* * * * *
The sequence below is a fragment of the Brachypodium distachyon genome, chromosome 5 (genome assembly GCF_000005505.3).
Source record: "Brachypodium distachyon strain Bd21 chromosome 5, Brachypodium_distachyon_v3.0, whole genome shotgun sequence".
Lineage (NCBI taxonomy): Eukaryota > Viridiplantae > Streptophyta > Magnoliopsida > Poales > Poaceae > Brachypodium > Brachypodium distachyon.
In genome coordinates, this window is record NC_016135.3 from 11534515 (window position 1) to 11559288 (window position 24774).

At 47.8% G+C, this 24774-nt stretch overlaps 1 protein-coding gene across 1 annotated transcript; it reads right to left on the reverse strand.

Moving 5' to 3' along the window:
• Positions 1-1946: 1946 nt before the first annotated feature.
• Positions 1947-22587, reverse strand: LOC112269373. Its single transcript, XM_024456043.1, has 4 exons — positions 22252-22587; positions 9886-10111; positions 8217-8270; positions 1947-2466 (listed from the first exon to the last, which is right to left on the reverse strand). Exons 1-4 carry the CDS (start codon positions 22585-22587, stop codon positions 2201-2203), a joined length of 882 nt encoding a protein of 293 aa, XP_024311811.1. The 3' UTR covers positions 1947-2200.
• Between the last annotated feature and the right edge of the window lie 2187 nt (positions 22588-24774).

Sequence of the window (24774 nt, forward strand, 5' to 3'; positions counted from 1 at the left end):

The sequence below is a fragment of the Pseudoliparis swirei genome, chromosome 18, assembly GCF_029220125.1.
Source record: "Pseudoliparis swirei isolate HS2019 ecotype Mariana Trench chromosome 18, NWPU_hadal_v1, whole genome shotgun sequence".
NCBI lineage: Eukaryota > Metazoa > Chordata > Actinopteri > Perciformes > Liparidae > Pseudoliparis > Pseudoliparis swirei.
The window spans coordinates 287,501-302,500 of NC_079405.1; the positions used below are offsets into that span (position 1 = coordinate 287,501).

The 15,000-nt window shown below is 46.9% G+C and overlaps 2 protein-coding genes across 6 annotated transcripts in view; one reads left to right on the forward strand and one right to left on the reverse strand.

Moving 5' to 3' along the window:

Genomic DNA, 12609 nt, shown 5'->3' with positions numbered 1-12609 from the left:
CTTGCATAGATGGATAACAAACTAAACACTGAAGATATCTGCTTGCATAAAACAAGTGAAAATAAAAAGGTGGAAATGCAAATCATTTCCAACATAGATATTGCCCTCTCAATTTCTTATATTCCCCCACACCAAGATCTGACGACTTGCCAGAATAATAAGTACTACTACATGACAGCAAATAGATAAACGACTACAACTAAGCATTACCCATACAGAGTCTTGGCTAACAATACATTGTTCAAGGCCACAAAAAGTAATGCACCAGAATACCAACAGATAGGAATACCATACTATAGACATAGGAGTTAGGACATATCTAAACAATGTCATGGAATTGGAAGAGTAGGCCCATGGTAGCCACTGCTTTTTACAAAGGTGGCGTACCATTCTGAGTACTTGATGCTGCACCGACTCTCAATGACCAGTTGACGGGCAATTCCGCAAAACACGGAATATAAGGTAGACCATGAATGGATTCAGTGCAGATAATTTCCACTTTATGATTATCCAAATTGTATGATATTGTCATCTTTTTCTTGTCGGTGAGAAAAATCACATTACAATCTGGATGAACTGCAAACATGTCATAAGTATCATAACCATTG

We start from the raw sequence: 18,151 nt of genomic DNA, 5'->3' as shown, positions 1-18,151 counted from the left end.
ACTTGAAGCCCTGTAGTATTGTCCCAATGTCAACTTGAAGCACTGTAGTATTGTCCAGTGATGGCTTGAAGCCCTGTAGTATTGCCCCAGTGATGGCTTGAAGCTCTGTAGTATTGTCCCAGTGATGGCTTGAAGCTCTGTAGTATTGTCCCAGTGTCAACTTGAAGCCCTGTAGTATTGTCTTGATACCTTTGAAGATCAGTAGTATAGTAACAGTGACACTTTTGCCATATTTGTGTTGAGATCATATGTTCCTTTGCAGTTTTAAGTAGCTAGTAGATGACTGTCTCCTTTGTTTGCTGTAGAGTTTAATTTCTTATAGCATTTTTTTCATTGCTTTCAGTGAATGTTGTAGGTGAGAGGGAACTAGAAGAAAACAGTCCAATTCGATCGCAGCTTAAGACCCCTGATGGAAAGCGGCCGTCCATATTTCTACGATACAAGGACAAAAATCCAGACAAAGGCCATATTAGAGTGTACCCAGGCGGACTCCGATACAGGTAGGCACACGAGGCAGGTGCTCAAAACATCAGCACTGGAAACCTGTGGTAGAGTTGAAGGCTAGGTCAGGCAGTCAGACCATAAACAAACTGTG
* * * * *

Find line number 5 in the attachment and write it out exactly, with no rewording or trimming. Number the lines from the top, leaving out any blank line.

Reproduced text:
At 47.8% G+C, this 24774-nt stretch overlaps 1 protein-coding gene across 1 annotated transcript; it reads right to left on the reverse strand.